Resolved, the stockholders Schwab request the preparation of a report, updated annually, disclosing:
1. Company policy and procedures governing lobbying, both direct and indirect, and grassroots lobbying communications.
2. Payments by Schwab used for (a) direct or indirect lobbying or (b) grassroots lobbying communications, in each case including the amount of the payment and the recipient.
3. Description of management's and the Board's decision-making process and oversight for making payments described in section 2 above.
For purposes of this proposal, a "grassroots lobbying communication" is a communication directed to the general public that (a) refers to specific legislation or regulation, (b) reflects a view on the legislation or regulation and (c) encourages the recipient of the communication to take action with respect to the legislation or regulation. "Indirect lobbying" is lobbying engaged in by a trade association or other organization of which Schwab is a member.
Both "direct and indirect lobbying" and "grassroots lobbying communications" include efforts at the local, state and federal levels.
The report shall be presented to the Audit Committee or other relevant oversight committees and posted on Schwab's website.
Whereas, we believe in full disclosure of The Charles Schwab Corporation's ("Schwab") direct and indirect lobbying activities and expenditures to assess whether its lobbying is consistent with its expressed goals and in the best interests of stockholders.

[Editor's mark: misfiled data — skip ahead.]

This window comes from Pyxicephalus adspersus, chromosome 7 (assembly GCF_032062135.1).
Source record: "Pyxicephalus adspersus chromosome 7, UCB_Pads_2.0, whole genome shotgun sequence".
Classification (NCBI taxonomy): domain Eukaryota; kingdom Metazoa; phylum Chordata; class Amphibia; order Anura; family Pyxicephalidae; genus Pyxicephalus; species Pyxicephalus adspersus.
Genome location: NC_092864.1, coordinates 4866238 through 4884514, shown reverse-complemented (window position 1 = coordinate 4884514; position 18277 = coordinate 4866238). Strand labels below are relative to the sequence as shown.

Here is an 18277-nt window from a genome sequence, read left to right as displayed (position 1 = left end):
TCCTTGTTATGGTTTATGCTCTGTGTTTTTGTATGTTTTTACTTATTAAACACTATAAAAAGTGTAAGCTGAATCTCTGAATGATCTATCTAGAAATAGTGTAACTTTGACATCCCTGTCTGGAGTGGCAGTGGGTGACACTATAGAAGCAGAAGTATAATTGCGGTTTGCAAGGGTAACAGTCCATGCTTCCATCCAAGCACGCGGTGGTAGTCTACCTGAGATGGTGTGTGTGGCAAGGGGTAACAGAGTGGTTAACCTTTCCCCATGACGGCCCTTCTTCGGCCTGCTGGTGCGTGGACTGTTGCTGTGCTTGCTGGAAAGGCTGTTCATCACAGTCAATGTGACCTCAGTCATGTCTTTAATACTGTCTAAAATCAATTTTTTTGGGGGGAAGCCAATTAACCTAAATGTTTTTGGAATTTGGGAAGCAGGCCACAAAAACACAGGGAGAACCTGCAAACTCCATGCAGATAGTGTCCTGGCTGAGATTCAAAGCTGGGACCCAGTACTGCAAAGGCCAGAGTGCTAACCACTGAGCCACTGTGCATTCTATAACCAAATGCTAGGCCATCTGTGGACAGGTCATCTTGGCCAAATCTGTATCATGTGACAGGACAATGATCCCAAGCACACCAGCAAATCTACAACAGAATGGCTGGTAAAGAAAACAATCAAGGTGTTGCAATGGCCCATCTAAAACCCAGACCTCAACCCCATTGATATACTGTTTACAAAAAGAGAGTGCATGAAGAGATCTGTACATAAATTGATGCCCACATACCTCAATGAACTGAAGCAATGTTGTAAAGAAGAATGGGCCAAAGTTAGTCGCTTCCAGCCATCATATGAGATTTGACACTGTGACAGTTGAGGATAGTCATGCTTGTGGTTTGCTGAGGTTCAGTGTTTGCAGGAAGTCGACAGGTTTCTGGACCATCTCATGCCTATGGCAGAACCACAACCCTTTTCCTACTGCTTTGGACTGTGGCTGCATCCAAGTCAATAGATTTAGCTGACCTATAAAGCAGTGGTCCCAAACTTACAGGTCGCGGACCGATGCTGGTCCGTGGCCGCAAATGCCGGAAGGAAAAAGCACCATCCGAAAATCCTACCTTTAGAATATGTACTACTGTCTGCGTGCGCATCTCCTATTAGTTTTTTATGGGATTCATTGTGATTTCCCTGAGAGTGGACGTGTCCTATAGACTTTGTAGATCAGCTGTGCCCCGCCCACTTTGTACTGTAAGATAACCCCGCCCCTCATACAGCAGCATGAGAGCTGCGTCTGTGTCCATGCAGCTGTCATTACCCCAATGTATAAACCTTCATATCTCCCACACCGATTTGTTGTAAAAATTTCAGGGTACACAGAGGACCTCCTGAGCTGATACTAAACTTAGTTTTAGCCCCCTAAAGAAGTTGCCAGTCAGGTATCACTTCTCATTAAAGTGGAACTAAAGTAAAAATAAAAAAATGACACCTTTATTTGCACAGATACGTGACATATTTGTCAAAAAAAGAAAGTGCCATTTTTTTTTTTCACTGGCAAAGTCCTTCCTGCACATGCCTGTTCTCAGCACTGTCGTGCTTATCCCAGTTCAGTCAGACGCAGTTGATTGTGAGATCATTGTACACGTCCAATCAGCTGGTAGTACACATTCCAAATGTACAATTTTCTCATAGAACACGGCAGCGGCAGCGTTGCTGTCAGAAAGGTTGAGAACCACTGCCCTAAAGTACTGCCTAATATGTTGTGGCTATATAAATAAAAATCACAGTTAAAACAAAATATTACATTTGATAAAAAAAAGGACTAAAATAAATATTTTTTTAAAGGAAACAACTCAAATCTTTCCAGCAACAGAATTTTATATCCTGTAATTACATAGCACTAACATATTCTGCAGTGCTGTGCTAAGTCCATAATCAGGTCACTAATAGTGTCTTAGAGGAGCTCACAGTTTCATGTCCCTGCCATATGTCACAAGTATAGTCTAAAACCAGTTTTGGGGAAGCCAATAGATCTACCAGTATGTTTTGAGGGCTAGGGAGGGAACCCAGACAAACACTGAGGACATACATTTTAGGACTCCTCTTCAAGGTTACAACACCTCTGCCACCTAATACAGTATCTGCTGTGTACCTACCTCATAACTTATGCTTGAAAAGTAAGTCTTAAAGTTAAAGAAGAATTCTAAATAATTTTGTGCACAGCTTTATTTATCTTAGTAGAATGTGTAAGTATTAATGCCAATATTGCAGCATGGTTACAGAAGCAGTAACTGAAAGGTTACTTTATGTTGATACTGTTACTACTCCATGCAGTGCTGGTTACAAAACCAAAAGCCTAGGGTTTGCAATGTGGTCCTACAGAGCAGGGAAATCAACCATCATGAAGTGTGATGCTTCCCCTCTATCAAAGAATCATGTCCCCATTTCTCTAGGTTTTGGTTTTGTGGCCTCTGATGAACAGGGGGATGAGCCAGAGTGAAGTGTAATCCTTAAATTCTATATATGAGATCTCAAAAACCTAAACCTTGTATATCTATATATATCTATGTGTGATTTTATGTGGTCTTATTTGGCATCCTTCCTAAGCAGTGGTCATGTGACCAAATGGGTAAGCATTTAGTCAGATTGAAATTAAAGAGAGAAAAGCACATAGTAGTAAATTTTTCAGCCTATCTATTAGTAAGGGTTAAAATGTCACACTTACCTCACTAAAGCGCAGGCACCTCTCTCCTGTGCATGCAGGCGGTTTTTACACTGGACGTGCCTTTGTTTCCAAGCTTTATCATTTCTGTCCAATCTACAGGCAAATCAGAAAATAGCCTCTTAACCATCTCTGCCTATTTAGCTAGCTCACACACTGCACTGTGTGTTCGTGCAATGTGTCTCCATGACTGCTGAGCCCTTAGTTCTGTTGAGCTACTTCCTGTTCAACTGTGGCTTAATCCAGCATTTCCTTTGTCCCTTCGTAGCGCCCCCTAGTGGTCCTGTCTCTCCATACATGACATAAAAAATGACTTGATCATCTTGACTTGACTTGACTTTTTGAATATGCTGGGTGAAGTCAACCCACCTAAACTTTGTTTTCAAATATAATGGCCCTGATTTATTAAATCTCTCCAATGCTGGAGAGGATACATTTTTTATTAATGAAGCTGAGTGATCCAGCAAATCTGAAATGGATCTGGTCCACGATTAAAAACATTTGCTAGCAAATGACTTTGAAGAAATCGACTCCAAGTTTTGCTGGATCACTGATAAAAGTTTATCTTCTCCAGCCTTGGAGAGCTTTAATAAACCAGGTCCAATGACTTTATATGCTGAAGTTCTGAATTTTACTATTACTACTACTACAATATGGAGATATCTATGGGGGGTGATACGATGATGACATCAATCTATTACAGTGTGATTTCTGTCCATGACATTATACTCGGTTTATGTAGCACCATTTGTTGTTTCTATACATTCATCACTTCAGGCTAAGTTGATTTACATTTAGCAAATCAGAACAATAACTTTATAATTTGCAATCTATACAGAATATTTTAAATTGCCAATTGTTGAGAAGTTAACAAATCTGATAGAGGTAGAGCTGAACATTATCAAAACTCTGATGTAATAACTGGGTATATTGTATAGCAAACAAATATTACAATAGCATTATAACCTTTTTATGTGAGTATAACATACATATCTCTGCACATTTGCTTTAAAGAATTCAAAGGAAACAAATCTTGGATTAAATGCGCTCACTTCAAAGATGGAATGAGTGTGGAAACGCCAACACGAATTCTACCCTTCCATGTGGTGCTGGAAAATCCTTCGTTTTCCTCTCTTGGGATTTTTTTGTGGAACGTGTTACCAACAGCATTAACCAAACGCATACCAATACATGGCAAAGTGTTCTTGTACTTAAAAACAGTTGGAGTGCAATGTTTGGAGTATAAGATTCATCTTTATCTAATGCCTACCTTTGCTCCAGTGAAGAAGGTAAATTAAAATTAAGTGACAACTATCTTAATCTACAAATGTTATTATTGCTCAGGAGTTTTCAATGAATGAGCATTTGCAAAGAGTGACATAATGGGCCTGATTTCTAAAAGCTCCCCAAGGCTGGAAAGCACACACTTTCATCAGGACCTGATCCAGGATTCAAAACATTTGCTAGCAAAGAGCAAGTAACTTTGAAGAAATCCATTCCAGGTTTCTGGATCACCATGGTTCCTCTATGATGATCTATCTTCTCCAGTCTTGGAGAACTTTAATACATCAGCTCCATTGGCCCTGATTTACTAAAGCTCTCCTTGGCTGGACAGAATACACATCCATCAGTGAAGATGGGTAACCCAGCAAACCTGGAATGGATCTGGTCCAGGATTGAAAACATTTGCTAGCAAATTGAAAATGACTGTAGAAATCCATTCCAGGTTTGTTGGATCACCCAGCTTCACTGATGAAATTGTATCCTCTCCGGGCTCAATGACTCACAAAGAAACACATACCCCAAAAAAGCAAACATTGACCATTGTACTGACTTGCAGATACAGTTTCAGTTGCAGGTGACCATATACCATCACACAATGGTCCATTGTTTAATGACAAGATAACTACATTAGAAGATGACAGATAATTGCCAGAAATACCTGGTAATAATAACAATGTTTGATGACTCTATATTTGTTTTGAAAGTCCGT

We encourage transparency and accountability in Schwab's use of funds to lobby. Schwab spent USD26,763,000 from 2010 - 2019 on federal lobbying. These figures do not include state lobbying expenditures, where Schwab also lobbies but disclosure is uneven or absent. For example, Schwab spent USD700,960 on lobbying in California from 2010 - 2018. Schwab's lobbying on the Retirement Enhancement and Savings Act has drawn scrutiny.
Schwab serves on the board of the Securities Industry and Financial Markets Association (SIFMA), which has spent USD65,350,000 on lobbying from 2010 - 2019. And Schwab previously served on the board of the Chamber of Commerce, which has spent over USD1.5 billion on lobbying since 1998. Schwab does not disclose its memberships in, or payments to, trade associations, or the amounts used for lobbying.
We are concerned that Schwab's lack of lobbying and trade association disclosure presents reputational risks when its lobbying contradicts company public positions. For example, Schwab supports protecting the interests of investors by holding the financial industry to a high standard, yet Schwab, SIFMA and the Chamber reportedly lobbied "to quash various aspects" of the Department of Labor fiduciary rule to require investment advisers to put their clients' interests ahead of their own.
We believe the reputational damage stemming from this misalignment between general policy positions and actual direct and indirect lobbying efforts harms long-term value creation by Schwab. Thus, we urge Schwab expand its lobbying disclosure.
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